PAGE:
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Raoul Restucci

OMAN - Energy & Mining

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Managing Director, Petroleum Development Oman (PDO)


Raoul Restucci started his career at Shell International in 1980, following his graduation from Nottingham University in the UK with a degree in Mining Engineering. After working in The Hague in production technology, he held several positions in Brunei in the areas of well-site operations, production engineering, and economics, before moving to Qatar Petroleum as head of Economics and Planning, followed by Production Technology, and later as Petroleum Engineering Manager at Al Furat Petroleum Company in Syria. Following this, he served Shell in several other senior positions; he later was appointed Executive Vice President for Middle East, Russia, and CIS, of Shell E&P Middle East based in Dubai, and was a member of PDO’s Board of Directors representing Shell. He assumed the role of Managing Director in October 2010 and in this position is responsible for the day-to-day management of the company in accordance with the program and within the budget approved by the Board of Directors.

TBY talks to Raoul Restucci, Managing Director of Petroleum Development Oman (PDO), on making important productivity gains, responsible exploration policies, and increasing workplace safety.

What strategy is PDO currently following to mitigate the impact of low oil prices?

There is a comprehensive effort to leave no stone unturned in our drive for cost control and efficiency and value creation, including far greater collaboration with our contractors. Throughout 2016, we staged 24 Contract Optimization Reviews (CORs) focused on multi-day workshops where, together with the relevant contractor, we identified opportunities for enhancing efficiency and eliminating waste. This resulted in USD64 million in cost savings for the year and important efficiency and productivity gains for PDO and our contractors. Our strategic partnership with Petrofac has enabled us to save in excess of USD480 million on key equipment and other purchases for our Yibal Khuff mega project. For 2017, we have set an aggressive target of 30 CORs. Of this total, 20 had already been completed by the end of August resulting in savings of around USD185 million. What’s more, our second Focused Results Delivery (FRD) program has identified an opportunity to simplify the regulations around our small oil and gas facility projects that could save more than USD100 million a year. We undertook this after the success of our first FRD program in 2016, which identified over 500 cost-saving improvements through the removal of “nice-to-haves” in our engineering standards. One particular area I would like to highlight is our Lean Program, which has transformed the way we work by stripping out waste and streamlining our practices across all aspects of our business. So far, Lean has helped us to generate around USD1 billion in savings, revenue generation, and cost avoidance, not to mention the more-than 5,000 ideas for continuous improvement that have been submitted by our staff. Lean has galvanized all levels of the company, delivering tangible benefits by freeing up resources and ratcheting down costs.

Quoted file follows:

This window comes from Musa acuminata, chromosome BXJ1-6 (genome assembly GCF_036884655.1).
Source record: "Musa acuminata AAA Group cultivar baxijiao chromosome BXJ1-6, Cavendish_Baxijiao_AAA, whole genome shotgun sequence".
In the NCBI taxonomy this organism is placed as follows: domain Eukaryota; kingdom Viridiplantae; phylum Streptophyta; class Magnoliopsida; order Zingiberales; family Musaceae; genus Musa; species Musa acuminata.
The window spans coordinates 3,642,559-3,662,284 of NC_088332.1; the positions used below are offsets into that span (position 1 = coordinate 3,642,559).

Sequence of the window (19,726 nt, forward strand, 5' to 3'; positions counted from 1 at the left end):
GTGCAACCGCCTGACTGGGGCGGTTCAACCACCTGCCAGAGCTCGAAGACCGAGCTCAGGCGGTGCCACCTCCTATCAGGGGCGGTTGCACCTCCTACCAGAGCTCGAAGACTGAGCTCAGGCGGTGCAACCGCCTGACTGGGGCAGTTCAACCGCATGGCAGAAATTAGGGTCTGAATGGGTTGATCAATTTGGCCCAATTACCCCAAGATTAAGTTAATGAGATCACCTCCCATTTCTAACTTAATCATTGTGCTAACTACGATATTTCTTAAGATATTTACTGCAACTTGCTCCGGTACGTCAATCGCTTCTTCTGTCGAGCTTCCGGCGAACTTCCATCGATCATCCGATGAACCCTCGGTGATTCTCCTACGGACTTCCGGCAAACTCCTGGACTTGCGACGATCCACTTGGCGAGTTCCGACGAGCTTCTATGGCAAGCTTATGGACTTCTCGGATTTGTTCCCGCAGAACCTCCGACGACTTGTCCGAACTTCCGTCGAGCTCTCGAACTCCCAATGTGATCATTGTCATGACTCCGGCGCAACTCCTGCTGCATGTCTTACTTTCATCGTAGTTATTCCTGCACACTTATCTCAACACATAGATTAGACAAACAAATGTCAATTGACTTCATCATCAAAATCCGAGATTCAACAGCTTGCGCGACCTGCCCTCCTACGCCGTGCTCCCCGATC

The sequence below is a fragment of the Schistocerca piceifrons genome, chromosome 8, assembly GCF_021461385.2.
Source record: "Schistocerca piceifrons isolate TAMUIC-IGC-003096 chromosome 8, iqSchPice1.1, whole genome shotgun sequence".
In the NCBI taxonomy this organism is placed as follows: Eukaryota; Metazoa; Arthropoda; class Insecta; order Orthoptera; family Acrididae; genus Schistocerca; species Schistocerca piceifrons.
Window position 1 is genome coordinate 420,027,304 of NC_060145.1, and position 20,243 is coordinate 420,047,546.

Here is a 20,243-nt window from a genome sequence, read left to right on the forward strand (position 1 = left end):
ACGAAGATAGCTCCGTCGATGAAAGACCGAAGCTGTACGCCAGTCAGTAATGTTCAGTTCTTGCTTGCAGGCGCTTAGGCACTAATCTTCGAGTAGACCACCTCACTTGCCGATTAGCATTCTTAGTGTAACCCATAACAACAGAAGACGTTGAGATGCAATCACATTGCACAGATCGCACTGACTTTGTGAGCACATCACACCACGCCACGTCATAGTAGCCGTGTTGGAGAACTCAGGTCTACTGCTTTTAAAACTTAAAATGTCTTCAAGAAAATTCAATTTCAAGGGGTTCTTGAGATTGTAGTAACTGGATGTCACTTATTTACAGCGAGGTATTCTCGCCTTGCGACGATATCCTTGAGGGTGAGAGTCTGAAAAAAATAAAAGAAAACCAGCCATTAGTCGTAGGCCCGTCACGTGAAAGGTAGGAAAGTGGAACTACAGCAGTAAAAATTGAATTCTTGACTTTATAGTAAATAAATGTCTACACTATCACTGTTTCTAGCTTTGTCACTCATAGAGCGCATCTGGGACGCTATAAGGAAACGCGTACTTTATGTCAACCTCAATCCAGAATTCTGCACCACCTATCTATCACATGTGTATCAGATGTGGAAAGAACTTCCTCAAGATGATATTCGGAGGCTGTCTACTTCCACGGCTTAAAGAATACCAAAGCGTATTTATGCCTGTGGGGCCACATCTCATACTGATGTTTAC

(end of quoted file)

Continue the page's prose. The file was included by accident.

Although PDO has 178 producing oil fields, 10,000 active wells, and had its highest oil production in 2016, does it have any plans to expand exploration or drilling?

We have to work within the mandatory parameters laid down by the government in light of the OPEC production agreements. However, our focus remains on delivering our growth program with ever-increasing efficiency and staying the course in our key strategic priorities. We remain bullish about our growth prospects, as our portfolio remains healthy and profitable. We are capable of ramping up our long-term production plateau to at least 650,000bpd in the next three years but are being guided by the Ministry of Oil and Gas on future targets. I’m particularly proud of the approach taken by our exploration team, which has proficiently hooked up and monetized all exploration discoveries, enabling it to fully recover its exploration spending within the same year.

What main initiatives is PDO currently rolling out across its multiple operations?

In January 2017, we launched an in-house behavior-based safety system called Ihtimam in three pilot areas, which is providing a drastic change in how we manage personal safety and associated behavior. Another pillar of this is our In-Vehicle Monitoring System, which provides a combination of online monitoring, structured analysis and reporting, and consistent consequence management, and has led to significant falls in the number of road safety violations from speeding, seatbelt under-usage, and harsh braking. In February 2016, there were 14.76 violations per vehicle in the 8,500-plus PDO and contractor fleet. However, by August this year, this had fallen to 1.65 with improved compliance of around 89%.

What are PDO’s main objectives for 2018?

In a nutshell, delivering on promises and meeting our stakeholders’ demands and expectations more safely, efficiently, and responsibly. We will continue our drive for the early monetization and hook-up of low unit technical cost prospects while maintaining our overarching focus on personal and process safety as we strive for Goal Zero—no harm to our people, environment, or assets. At the same time, to guarantee our future sustainability and that of the nation, we must ensure reserves and contingent resource replacement ratios are above one.



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